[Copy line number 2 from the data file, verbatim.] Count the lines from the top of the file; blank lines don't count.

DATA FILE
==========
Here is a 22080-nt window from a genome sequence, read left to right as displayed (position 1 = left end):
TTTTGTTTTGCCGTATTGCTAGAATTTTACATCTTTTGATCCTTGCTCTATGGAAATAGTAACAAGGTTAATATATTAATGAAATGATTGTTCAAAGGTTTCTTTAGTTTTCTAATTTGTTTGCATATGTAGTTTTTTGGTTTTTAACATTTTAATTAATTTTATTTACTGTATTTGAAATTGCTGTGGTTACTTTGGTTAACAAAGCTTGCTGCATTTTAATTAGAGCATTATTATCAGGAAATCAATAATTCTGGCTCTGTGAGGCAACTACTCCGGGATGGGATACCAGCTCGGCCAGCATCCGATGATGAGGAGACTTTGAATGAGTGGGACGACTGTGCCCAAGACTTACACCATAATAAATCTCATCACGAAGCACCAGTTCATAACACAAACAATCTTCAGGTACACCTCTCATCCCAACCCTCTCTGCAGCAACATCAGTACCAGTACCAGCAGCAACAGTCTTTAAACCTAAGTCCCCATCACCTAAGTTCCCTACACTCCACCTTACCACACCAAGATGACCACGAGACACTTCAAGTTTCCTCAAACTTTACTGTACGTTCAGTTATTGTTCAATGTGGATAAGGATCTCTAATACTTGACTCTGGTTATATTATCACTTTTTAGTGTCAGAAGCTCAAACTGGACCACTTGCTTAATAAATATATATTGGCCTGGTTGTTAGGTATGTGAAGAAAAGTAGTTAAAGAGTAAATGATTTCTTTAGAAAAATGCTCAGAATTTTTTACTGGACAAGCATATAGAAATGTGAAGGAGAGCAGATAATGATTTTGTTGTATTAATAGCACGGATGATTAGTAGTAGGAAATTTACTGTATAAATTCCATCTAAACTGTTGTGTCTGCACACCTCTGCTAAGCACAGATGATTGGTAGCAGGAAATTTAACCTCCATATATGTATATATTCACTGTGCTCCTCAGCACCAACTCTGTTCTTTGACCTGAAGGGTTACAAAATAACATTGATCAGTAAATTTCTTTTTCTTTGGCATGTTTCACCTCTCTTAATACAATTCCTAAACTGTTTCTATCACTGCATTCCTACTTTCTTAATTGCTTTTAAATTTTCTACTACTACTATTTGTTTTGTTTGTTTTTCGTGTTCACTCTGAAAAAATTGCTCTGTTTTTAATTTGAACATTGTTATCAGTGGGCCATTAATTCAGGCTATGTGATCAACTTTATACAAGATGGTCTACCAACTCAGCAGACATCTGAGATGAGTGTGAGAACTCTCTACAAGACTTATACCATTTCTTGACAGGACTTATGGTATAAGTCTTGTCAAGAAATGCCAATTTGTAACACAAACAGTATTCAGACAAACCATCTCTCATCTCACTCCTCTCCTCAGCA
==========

TTTTGTTTTGCCGTATTGCTAGAATTTTACATCTTTTGATCCTTGCTCTATGGAAATAGTAACAAGGTTAATATATTAATGAAATGATTGTTCAAAGGTTTCTTTAGTTTTCTAATTTGTTTGCATATGTAGTTTTTTGGTTTTTAACATTTTAATTAATTTTATTTACTGTATTTGAAATTGCTGTGGTTACTTTGGTTAACAAAGCTTGCTGCATTTTAATTAGAGCATTATTATCAGGAAATCAATAATTCTGGCTCTGTGAGGCAACTACTCCGGGATGGGATACCAGCTCGGCCAGCATCCGATGATGAGGAGACTTTGAATGAGTGGGACGACTGTGCCCAAGACTTACACCATAATAAATCTCATCACGAAGCACCAGTTCATAACACAAACAATCTTCAGGTACACCTCTCATCCCAACCCTCTCTGCAGCAACATCAGTACCAGTACCAGCAGCAACAGTCTTTAAACCTAAGTCCCCATCACCTAAGTTCCCTACACTCCACCTTACCACACCAAGATGACCACGAGACACTTCAAGTTTCCTCAAACTTTACTGTACGTTCAGTTATTGTTCAATGTGGATAAGGATCTCTAATACTTGACTCTGGTTATATTATCACTTTTTAGTGTCAGAAGCTCAAACTGGACCACTTGCTTAATAAATATATATTGGCCTGGTTGTTAGGTATGTGAAGAAAAGTAGTTAAAGAGTAAATGATTTCTTTAGAAAAATGCTCAGAATTTTTTACTGGACAAGCATATAGAAATGTGAAGGAGAGCAGATAATGATTTTGTTGTATTAATAGCACGGATGATTAGTAGTAGGAAATTTACTGTATAAATTCCATCTAAACTGTTGTGTCTGCACACCTCTGCTAAGCACAGATGATTGGTAGCAGGAAATTTAACCTCCATATATGTATATATTCACTGTGCTCCTCAGCACCAACTCTGTTCTTTGACCTGAAGGGTTACAAAATAACATTGATCAGTAAATTTCTTTTTCTTTGGCATGTTTCACCTCTCTTAATACAATTCCTAAACTGTTTCTATCACTGCATTCCTACTTTCTTAATTGCTTTTAAATTTTCTACTACTACTATTTGTTTTGTTTGTTTTTCGTGTTCACTCTGAAAAAATTGCTCTGTTTTTAATTTGAACATTGTTATCAGTGGGCCATTAATTCAGGCTATGTGATCAACTTTATACAAGATGGTCTACCAACTCAGCAGACATCTGAGATGAGTGTGAGAACTCTCTACAAGACTTATACCATTTCTTGACAGGACTTATGGTATAAGTCTTGTCAAGAAATGCCAATTTGTAACACAAACAGTATTCAGACAAACCATCTCTCATCTCACTCCTCTCCTCAGCA